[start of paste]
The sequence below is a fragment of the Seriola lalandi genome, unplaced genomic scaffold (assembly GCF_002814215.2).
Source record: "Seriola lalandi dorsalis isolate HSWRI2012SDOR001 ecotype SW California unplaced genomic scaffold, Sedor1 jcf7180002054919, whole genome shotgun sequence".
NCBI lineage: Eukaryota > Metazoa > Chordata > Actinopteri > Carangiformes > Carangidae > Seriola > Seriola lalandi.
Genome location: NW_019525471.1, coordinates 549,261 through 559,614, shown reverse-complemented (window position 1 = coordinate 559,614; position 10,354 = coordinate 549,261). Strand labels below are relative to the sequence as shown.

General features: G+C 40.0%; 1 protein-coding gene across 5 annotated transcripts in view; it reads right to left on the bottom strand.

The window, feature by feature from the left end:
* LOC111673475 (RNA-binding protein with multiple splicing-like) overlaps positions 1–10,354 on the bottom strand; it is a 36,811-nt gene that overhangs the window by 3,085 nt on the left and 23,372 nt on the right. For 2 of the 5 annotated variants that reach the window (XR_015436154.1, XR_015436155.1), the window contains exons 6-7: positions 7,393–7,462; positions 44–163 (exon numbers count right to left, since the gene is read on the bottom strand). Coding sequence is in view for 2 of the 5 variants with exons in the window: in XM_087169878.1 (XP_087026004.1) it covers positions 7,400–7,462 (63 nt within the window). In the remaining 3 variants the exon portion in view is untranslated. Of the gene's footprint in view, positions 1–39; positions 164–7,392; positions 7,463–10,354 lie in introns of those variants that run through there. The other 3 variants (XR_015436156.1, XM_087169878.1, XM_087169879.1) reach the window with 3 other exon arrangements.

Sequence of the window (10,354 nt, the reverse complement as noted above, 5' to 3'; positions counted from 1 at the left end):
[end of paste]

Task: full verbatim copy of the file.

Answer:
The sequence below is a fragment of the Seriola lalandi genome, unplaced genomic scaffold (assembly GCF_002814215.2).
Source record: "Seriola lalandi dorsalis isolate HSWRI2012SDOR001 ecotype SW California unplaced genomic scaffold, Sedor1 jcf7180002054919, whole genome shotgun sequence".
NCBI lineage: Eukaryota > Metazoa > Chordata > Actinopteri > Carangiformes > Carangidae > Seriola > Seriola lalandi.
Genome location: NW_019525471.1, coordinates 549,261 through 559,614, shown reverse-complemented (window position 1 = coordinate 559,614; position 10,354 = coordinate 549,261). Strand labels below are relative to the sequence as shown.

General features: G+C 40.0%; 1 protein-coding gene across 5 annotated transcripts in view; it reads right to left on the bottom strand.

The window, feature by feature from the left end:
* LOC111673475 (RNA-binding protein with multiple splicing-like) overlaps positions 1–10,354 on the bottom strand; it is a 36,811-nt gene that overhangs the window by 3,085 nt on the left and 23,372 nt on the right. For 2 of the 5 annotated variants that reach the window (XR_015436154.1, XR_015436155.1), the window contains exons 6-7: positions 7,393–7,462; positions 44–163 (exon numbers count right to left, since the gene is read on the bottom strand). Coding sequence is in view for 2 of the 5 variants with exons in the window: in XM_087169878.1 (XP_087026004.1) it covers positions 7,400–7,462 (63 nt within the window). In the remaining 3 variants the exon portion in view is untranslated. Of the gene's footprint in view, positions 1–39; positions 164–7,392; positions 7,463–10,354 lie in introns of those variants that run through there. The other 3 variants (XR_015436156.1, XM_087169878.1, XM_087169879.1) reach the window with 3 other exon arrangements.

Sequence of the window (10,354 nt, the reverse complement as noted above, 5' to 3'; positions counted from 1 at the left end):